Trending
A red, white, and black flag with a white background.
December 29, 2020

Q3 population growth was 74-year low: StatCan

Canada’s population grew by 2,767, or 0.0%, from July 1 to Oct. 1 of this year, according to , representing a 74-year low.

The 2,767 additions brought the country’s population up to an estimated 38,008,005, meaning there was hardly any growth, while populations actually declined in British Columbia, which lost 1,861 people, and Newfoundland and Labrador, where 1,105 people left. On the other hand, Quebec, Prince Edward Island, Manitoba, Yukon, and Alberta all saw increases, with the latter up by 6,236, or 0.1%.

Canada actually welcomed 40,069 immigrants in Q3-2020, a 61.4% year-over-year decline, and had a net loss of 66,000 non-permanent residents, therefore, not only had too few immigrants entered the country during the pandemic, many more packed up and left. Canada’s growth last quarter is the result of there being 99,024 births to 69,114 deaths. Of those mortalities, 706 were COVID-19-related, a substantial decrease from 8,4595 in the second quarter.

According to Dil Banga, a sales agent with Flower City Realty, Canada’s flailing migration pattern has resulted in desperation among landlords in major centres like Toronto.

“There are a lot more incentives when it comes to rentals because there are virtually no people coming to Canada,” he said. “It’s a renter’s market where they have more options. Something they couldn’t afford before, they can now get into because landlords, especially in Toronto, just want to cover their overhead. More inventory means fewer renters coming in, which means the ones who are looking have more options.”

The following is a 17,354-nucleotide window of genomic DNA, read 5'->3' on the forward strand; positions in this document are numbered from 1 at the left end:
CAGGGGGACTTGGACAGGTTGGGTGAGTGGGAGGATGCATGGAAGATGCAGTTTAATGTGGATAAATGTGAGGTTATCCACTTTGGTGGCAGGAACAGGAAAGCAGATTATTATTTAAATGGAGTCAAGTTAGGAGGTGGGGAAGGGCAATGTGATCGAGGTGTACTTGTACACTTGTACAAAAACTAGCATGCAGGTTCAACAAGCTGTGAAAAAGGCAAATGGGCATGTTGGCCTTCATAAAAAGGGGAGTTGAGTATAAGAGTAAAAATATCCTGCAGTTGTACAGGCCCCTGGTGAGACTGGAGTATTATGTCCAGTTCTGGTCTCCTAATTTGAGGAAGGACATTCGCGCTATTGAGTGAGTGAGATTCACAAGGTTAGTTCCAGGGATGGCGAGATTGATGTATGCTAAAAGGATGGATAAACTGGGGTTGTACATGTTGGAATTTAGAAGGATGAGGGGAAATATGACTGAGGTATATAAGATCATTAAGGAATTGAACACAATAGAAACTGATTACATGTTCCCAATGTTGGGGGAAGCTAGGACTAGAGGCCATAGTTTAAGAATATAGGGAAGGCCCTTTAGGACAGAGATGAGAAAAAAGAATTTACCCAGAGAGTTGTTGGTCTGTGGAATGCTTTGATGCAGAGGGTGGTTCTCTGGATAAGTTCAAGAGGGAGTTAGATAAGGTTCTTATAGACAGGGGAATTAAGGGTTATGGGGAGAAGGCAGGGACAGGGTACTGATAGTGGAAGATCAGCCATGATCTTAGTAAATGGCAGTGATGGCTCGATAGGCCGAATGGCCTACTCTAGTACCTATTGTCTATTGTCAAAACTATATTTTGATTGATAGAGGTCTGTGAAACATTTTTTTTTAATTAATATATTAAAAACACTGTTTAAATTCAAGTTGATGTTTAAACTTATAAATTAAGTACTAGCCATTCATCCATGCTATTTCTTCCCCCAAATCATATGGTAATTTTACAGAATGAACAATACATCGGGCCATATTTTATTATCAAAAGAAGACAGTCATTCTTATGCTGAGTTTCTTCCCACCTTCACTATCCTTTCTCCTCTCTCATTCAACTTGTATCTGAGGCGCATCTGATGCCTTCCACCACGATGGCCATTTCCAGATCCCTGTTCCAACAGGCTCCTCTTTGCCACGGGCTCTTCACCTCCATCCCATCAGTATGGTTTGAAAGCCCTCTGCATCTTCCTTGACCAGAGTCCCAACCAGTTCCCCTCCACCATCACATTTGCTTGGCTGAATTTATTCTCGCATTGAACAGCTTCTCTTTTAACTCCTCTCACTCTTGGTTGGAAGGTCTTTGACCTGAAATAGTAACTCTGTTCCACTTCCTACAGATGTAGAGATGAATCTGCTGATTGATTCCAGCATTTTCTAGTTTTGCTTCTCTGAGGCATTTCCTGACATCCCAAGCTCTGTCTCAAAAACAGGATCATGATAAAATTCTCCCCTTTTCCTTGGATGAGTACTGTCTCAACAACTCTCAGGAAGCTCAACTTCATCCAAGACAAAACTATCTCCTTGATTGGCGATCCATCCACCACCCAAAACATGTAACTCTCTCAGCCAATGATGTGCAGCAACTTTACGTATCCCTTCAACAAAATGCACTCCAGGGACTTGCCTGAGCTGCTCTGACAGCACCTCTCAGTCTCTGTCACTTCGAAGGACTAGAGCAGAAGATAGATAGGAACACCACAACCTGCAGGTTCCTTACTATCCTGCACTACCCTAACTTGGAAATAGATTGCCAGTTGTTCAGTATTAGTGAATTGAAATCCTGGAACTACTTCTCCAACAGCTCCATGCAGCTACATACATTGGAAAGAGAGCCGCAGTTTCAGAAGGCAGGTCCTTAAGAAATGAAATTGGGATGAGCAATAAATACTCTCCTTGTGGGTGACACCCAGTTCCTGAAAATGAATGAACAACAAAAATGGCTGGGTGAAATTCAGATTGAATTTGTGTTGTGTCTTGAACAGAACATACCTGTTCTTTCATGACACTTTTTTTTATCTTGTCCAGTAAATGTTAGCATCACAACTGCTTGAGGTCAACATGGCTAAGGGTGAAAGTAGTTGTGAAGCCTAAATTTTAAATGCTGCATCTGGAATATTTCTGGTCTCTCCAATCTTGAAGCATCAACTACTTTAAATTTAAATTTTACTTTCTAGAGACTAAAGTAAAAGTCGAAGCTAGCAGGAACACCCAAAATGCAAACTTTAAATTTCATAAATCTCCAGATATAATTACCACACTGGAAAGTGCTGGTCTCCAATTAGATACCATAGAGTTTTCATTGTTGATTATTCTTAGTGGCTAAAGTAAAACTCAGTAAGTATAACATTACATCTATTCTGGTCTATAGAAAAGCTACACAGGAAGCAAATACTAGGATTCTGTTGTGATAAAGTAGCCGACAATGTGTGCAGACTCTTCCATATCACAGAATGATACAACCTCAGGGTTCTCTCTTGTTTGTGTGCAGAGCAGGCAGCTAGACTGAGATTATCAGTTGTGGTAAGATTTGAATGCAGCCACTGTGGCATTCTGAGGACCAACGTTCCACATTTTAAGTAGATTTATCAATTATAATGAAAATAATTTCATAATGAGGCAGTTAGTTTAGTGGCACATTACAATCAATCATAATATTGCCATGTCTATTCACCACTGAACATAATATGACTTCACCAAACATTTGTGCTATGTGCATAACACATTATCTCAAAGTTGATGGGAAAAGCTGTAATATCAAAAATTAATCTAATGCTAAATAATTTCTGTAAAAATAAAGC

StatCan noted that typically arrive in droves during the third quarter of every year, and while they didn’t in 2020, Alex Balikoev says they will in Q3-2021. Although they won’t fill all of the vacancies, they will help make up some of the ground lost by landlords.

“For condo rentals, we monitored the market pre-COVID and we had 4,500 units available in Toronto, and by August that number grew to over 10,000,” said Balikoev, senior vice president of sales at Sotheby’s International Realty Canada. “The reasons were job losses and a drop immigration, for sure.

“I suspect if we open up sometime in spring, things could pick up by late summer 2021 when people return to work in Toronto and we see more immigrants coming.”

About the Author

Neil Sharma is the Editor-In-Chief of Canadian Real Estate Wealth and Real Estate Professional. As a journalist, he has covered Canada’s housing market for the Toronto Star, Toronto Sun, National Post, and other publications, specializing in everything from market trends to mortgage and investment advice. He can be reached at neil@crewmedia.ca.

Post a Comment

Related Articles

As environmental issues continue to be pushed to the forefront, sustainable housing solutions are becoming more and more important. Driven by growing environmental awareness and...

Navigating the complex world of real estate transactions can be daunting, especially when it comes to the legalities. Whether you’re buying your dream home or...

Most Trending News

As environmental issues continue to be pushed to the forefront, sustainable housing solutions are becoming more and more important. Driven by growing environmental awareness and...

Navigating the complex world of real estate transactions can be daunting, especially when it comes to the legalities. Whether you’re buying your dream home or...

The Canadian real estate market is often buzzing with discussions about the merits and drawbacks of various investment options. One debate that frequently captures attention...